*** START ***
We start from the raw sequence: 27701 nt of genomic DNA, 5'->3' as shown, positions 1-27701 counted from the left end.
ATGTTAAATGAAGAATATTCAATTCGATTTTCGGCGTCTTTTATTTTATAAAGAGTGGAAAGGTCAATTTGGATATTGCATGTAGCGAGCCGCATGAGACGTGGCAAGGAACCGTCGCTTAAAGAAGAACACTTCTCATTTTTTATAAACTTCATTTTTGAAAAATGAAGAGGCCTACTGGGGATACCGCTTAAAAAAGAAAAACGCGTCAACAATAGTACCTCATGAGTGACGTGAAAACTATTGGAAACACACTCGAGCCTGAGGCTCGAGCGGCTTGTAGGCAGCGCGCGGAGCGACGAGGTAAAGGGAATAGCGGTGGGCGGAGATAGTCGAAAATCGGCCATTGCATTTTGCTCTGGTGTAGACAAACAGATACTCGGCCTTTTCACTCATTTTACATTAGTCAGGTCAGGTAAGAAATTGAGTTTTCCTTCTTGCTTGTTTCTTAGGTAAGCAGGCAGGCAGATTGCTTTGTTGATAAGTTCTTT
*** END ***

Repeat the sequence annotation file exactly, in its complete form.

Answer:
We start from the raw sequence: 27701 nt of genomic DNA, 5'->3' as shown, positions 1-27701 counted from the left end.
ATGTTAAATGAAGAATATTCAATTCGATTTTCGGCGTCTTTTATTTTATAAAGAGTGGAAAGGTCAATTTGGATATTGCATGTAGCGAGCCGCATGAGACGTGGCAAGGAACCGTCGCTTAAAGAAGAACACTTCTCATTTTTTATAAACTTCATTTTTGAAAAATGAAGAGGCCTACTGGGGATACCGCTTAAAAAAGAAAAACGCGTCAACAATAGTACCTCATGAGTGACGTGAAAACTATTGGAAACACACTCGAGCCTGAGGCTCGAGCGGCTTGTAGGCAGCGCGCGGAGCGACGAGGTAAAGGGAATAGCGGTGGGCGGAGATAGTCGAAAATCGGCCATTGCATTTTGCTCTGGTGTAGACAAACAGATACTCGGCCTTTTCACTCATTTTACATTAGTCAGGTCAGGTAAGAAATTGAGTTTTCCTTCTTGCTTGTTTCTTAGGTAAGCAGGCAGGCAGATTGCTTTGTTGATAAGTTCTTT